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3.8 out of 5 stars19
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on 20 June 2008
The new Monster Manual for D&D 4e, continues the effort of making life for the DM simpler. It provides the game information for a variety of monsters, focusing on their role within encounters allowing the DM to concentrate on plot and DM'ing. The big change between this and the two previous editions is the distinct lack of fluff in descriptions of the monsters. This may be disconcerting to some buyers, but personally I prefer it this way. It puts less restrictions on the DM's creativity as the DM can then place the monsters in a variety of ecological niches and within more interesting social structures.
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on 27 December 2008
Whist I really liked the ideas that Wizards of the Coast introduced in third edition, the system offered a staggering numer of options to the players and DMs, to the point of being overwhelming. The goal with 4E was simplify, simplify, simplify.

For instance In third edition you would create a monster in a way very similar to that used by a player to create their character: You would choose your monster, give it a class then choose its feats and spells. For example, between feats, spells and abilities, a normal adult dragon would have around 30 different options during combat. In 4th edition even the most powerful has about 7.

In 4th edition nearly all monster in the Monsters Manual have a few pre-made variants oftean at different levels, which makes it a lot easier just to pull one out of the book and put it straight into your adventure. You can still create your own variants, but you will need the Dungeon Masters Guide to do this.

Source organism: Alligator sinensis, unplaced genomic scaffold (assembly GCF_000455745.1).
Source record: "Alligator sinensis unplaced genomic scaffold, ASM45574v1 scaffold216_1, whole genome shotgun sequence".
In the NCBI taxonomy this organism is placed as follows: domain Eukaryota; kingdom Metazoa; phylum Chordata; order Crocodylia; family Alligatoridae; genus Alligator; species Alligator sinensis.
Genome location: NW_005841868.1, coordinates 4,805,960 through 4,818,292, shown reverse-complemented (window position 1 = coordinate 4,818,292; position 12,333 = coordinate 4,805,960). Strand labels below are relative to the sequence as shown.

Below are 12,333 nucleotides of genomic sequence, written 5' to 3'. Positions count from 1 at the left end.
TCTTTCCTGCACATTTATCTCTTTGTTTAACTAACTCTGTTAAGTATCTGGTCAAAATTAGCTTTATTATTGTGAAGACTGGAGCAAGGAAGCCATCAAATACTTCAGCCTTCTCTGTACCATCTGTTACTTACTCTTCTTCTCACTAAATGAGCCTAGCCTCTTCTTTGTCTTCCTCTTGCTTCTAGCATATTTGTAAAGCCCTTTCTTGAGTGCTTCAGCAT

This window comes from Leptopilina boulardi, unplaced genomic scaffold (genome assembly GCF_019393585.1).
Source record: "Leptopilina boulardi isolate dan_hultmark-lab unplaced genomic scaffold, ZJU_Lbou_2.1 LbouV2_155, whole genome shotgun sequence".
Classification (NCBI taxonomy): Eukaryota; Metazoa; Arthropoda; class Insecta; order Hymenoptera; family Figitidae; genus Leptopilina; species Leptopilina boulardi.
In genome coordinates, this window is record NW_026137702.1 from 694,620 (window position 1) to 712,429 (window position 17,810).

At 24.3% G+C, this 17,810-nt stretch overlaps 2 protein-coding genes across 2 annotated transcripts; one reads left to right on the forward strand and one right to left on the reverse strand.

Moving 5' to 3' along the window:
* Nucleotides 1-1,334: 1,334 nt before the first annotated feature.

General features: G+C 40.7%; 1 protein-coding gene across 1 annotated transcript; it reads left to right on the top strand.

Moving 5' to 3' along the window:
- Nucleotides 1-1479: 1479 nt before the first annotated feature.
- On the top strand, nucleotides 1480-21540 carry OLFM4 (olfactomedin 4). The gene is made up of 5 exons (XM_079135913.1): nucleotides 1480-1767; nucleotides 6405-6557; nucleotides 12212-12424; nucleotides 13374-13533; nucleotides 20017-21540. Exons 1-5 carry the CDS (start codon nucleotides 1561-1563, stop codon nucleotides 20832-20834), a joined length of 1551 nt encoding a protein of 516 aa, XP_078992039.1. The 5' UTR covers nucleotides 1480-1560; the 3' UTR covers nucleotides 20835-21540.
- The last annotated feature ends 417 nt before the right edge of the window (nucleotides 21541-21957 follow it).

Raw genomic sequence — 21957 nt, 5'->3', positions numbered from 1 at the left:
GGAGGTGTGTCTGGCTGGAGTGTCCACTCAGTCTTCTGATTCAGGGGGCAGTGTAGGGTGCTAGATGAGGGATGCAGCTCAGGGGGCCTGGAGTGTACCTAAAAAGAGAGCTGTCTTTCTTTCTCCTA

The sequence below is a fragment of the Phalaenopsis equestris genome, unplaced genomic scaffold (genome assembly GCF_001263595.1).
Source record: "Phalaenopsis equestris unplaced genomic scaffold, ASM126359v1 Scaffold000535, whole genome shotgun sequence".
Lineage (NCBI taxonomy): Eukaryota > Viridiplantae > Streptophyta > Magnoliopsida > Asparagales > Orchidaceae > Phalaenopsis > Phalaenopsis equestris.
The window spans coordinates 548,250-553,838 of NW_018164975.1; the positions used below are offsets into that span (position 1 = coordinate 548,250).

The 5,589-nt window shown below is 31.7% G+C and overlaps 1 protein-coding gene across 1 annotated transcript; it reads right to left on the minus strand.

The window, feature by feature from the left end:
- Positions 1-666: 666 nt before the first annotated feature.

In the tradition of the 1st edition AD&D Monster Manual, this book dispenses with lengthy descriptions of monsters and instead focuses on stats. Only in rare circumstances do monster get lengthy prose regarding their motivations outside of being fodder for the adventurers to beat up on. Filling in the details is left to the DM.

The new stat blocks are straightforward with special abilities in the stat block rather than hidden amongst the monster's descriptive text. One of my favorite things from the last two Monster Manuals is carried over into this book: knowledge checks to see what our heroes might know about their current foe.

The list of monsters includes the bulk of classic D&D bad guys: whist there may be the odd surprise as to which creatures got included - it's worth remembering that most editions of D&D have had multiple versions of the Monster Manual (3.5 was up to volume 5), so If your favorite bad guy didn't make the cut they'll almost certainly be in a future product.